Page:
"North Sea oil and gas workers have powered this country for decades, often working under dangerous conditions. We won’t hang them out to dry," he said.
"This fund will safeguard a future for their skills and communities with new careers and secure, well-paid jobs."
An investment blitz
Mr Corbyn said his government would "unleash a record investment blitz", with the aim of "breathing new life into your area".
"Our investment blitz will upgrade our national infrastructure in every region and nation, and rebuild our schools, hospitals, care homes and housing.
"Investment on a scale you have never known in every town, city and region," he vowed.
"Labour will transform our economy so that no one is held back, and no community is neglected."
On the side of the 'common people'
He stressed that Labour was on "your side", whether you're a student, nurse, pensioner or worker.
"If you’re a student, Labour is on your side. We’ll create a National Education Service, make lifelong education a right, value technical education as highly as academic learning and we’ll bring back maintenance grants and, yes, scrap university tuition fees.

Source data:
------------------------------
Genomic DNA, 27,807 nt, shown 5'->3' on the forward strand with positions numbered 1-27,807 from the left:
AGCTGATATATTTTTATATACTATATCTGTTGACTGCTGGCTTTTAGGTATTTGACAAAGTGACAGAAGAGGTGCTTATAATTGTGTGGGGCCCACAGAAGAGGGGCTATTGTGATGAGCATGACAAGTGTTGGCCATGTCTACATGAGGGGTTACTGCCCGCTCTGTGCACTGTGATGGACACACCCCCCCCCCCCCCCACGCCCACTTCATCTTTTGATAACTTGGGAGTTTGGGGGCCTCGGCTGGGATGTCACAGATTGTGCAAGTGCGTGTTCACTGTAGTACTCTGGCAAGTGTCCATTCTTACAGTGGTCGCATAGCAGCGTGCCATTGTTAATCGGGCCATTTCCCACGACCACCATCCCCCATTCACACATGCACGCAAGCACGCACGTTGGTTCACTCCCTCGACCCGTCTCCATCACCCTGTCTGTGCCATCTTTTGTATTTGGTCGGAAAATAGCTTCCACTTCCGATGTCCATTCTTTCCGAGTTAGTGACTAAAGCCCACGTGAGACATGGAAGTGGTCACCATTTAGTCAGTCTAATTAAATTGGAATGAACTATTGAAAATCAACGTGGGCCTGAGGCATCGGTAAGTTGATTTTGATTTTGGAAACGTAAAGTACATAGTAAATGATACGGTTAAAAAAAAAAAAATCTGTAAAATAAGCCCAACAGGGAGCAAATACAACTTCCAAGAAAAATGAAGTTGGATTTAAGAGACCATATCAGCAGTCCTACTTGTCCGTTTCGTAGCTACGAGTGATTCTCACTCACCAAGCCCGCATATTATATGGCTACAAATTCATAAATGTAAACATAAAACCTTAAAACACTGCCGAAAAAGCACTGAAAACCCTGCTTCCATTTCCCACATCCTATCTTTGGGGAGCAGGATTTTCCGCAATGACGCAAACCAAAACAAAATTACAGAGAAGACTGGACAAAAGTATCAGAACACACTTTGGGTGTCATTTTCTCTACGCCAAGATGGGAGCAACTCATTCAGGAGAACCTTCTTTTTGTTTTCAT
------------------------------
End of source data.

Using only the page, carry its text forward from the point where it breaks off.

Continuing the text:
"If you’re reaching old age, Labour is on your side. We’ll protect pensions and provide free personal care. If you’re living with a disability, Labour is on your side. We’ll update the Equality Act and scrap Universal Credit."
Labour's manifesto falls short of committing to support the continuation of freedom of movement if the UK leaves the EU.
It does commit the party to creating "a humane immigration system" and says the 2014 Immigration Act would be scrapped under a Labour government.
It also confirms that EU nationals will be granted the automatic right to continue living and working in the UK under a new "declaratory system".
Labour's manifesto makes clear that freedom of movement would continue if the UK remains part of the EU, but adds that the situation will be "subject to negotiations" if Brexit takes place.
ITV News Political Editor Robert Peston quizzes Mr Corbyn on the detail of nationalising industries and potentially staying in the EU
In conclusion, Mr Corbyn insisted the chance was there for a once-in-a-generation change and believed the British electorate was ready to support his vision.